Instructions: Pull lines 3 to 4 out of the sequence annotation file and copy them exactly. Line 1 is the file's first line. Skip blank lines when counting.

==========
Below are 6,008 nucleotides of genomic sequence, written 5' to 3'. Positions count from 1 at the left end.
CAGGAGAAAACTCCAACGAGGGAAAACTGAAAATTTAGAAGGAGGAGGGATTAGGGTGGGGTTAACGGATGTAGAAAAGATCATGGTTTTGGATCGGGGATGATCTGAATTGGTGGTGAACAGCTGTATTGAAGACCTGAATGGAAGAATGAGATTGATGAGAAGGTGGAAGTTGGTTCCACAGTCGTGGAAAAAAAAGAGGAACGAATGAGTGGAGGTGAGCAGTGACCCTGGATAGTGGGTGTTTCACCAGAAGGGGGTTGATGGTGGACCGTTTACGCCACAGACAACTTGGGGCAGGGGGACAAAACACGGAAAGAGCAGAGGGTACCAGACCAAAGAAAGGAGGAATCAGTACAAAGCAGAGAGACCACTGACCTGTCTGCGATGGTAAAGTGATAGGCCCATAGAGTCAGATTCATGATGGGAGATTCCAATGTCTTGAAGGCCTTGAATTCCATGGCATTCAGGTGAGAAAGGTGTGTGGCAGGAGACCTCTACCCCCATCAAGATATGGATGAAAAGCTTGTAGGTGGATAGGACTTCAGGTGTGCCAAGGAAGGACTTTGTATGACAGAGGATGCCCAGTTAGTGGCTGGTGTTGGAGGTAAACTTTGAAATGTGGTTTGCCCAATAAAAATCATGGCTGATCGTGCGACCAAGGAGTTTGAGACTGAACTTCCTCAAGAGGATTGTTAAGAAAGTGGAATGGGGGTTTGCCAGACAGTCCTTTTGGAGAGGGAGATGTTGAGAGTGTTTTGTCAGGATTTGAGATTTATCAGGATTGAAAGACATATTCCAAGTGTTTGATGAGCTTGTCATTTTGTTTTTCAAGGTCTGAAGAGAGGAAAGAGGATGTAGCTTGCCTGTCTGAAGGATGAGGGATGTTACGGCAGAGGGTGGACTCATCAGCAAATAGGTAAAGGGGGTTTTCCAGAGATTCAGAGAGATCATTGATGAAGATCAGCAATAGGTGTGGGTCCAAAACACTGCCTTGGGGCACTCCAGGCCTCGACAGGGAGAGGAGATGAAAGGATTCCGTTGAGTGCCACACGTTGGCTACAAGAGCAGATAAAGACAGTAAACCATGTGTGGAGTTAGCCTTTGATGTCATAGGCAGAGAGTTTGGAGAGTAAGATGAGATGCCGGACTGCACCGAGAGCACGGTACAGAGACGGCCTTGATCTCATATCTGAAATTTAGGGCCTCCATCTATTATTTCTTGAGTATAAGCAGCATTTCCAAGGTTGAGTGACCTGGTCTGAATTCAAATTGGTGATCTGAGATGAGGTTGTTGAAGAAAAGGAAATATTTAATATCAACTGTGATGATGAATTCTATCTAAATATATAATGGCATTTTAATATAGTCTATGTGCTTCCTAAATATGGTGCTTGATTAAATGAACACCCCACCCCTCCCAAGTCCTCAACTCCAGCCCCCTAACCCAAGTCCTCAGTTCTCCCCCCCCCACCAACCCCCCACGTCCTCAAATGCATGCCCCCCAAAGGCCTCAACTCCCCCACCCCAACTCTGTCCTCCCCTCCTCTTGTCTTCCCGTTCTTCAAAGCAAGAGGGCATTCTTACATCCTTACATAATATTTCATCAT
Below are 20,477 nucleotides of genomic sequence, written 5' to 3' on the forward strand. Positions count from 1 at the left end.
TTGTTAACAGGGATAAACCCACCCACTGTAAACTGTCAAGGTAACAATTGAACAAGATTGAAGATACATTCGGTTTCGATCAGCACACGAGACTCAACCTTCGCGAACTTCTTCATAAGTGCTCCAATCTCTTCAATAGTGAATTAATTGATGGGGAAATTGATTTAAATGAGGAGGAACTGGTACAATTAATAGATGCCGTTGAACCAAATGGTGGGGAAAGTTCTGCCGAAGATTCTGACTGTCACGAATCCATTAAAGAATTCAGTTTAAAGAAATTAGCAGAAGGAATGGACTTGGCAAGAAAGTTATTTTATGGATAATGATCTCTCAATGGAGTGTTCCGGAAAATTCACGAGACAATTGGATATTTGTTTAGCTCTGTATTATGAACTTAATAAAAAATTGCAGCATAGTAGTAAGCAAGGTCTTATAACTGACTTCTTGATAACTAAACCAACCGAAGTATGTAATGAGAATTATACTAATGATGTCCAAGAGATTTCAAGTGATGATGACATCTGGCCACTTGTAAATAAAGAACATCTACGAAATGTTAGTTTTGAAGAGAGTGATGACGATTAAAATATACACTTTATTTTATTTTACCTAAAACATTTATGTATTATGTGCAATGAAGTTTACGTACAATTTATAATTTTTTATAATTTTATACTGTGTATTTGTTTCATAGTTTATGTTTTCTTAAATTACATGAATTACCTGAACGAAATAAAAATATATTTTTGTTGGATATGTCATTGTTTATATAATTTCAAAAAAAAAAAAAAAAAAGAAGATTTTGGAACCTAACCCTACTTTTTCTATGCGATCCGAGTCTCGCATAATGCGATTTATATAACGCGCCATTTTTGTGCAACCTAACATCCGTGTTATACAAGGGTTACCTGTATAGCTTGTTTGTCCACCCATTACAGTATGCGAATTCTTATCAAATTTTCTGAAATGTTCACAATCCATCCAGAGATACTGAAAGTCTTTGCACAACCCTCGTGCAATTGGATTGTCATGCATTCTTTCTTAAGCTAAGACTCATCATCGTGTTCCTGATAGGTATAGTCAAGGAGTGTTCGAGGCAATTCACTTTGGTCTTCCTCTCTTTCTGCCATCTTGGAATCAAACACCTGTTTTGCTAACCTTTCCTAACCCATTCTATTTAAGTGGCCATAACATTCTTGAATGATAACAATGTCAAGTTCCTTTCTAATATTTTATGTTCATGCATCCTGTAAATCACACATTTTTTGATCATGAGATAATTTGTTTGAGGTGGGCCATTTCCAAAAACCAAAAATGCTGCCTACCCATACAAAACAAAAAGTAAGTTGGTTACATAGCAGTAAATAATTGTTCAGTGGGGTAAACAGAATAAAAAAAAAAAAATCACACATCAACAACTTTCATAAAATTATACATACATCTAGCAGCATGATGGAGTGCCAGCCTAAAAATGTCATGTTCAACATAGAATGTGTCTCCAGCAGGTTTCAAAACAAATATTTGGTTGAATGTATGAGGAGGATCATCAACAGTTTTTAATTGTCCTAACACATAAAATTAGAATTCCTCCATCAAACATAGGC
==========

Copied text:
Below are 20,477 nucleotides of genomic sequence, written 5' to 3' on the forward strand. Positions count from 1 at the left end.
TTGTTAACAGGGATAAACCCACCCACTGTAAACTGTCAAGGTAACAATTGAACAAGATTGAAGATACATTCGGTTTCGATCAGCACACGAGACTCAACCTTCGCGAACTTCTTCATAAGTGCTCCAATCTCTTCAATAGTGAATTAATTGATGGGGAAATTGATTTAAATGAGGAGGAACTGGTACAATTAATAGATGCCGTTGAACCAAATGGTGGGGAAAGTTCTGCCGAAGATTCTGACTGTCACGAATCCATTAAAGAATTCAGTTTAAAGAAATTAGCAGAAGGAATGGACTTGGCAAGAAAGTTATTTTATGGATAATGATCTCTCAATGGAGTGTTCCGGAAAATTCACGAGACAATTGGATATTTGTTTAGCTCTGTATTATGAACTTAATAAAAAATTGCAGCATAGTAGTAAGCAAGGTCTTATAACTGACTTCTTGATAACTAAACCAACCGAAGTATGTAATGAGAATTATACTAATGATGTCCAAGAGATTTCAAGTGATGATGACATCTGGCCACTTGTAAATAAAGAACATCTACGAAATGTTAGTTTTGAAGAGAGTGATGACGATTAAAATATACACTTTATTTTATTTTACCTAAAACATTTATGTATTATGTGCAATGAAGTTTACGTACAATTTATAATTTTTTATAATTTTATACTGTGTATTTGTTTCATAGTTTATGTTTTCTTAAATTACATGAATTACCTGAACGAAATAAAAATATATTTTTGTTGGATATGTCATTGTTTATATAATTTCAAAAAAAAAAAAAAAAAAGAAGATTTTGGAACCTAACCCTACTTTTTCTATGCGATCCGAGTCTCGCATAATGCGATTTATATAACGCGCCATTTTTGTGCAACCTAACATCCGTGTTATACAAGGGTTACCTGTATAGCTTGTTTGTCCACCCATTACAGTATGCGAATTCTTATCAAATTTTCTGAAATGTTCACAATCCATCCAGAGATACTGAAAGTCTTTGCACAACCCTCGTGCAATTGGATTGTCATGCATTCTTTCTTAAGCTAAGACTCATCATCGTGTTCCTGATAGGTATAGTCAAGGAGTGTTCGAGGCAATTCACTTTGGTCTTCCTCTCTTTCTGCCATCTTGGAATCAAACACCTGTTTTGCTAACCTTTCCTAACCCATTCTATTTAAGTGGCCATAACATTCTTGAATGATAACAATGTCAAGTTCCTTTCTAATATTTTATGTTCATGCATCCTGTAAATCACACATTTTTTGATCATGAGATAATTTGTTTGAGGTGGGCCATTTCCAAAAACCAAAAATGCTGCCTACCCATACAAAACAAAAAGTAAGTTGGTTACATAGCAGTAAATAATTGTTCAGTGGGGTAAACAGAATAAAAAAAAAAAAATCACACATCAACAACTTTCATAAAATTATACATACATCTAGCAGCATGATGGAGTGCCAGCCTAAAAATGTCATGTTCAACATAGAATGTGTCTCCAGCAGGTTTCAAAACAAATATTTGGTTGAATGTATGAGGAGGATCATCAACAGTTTTTAATTGTCCTAACACATAAAATTAGAATTCCTCCATCAAACATAGGC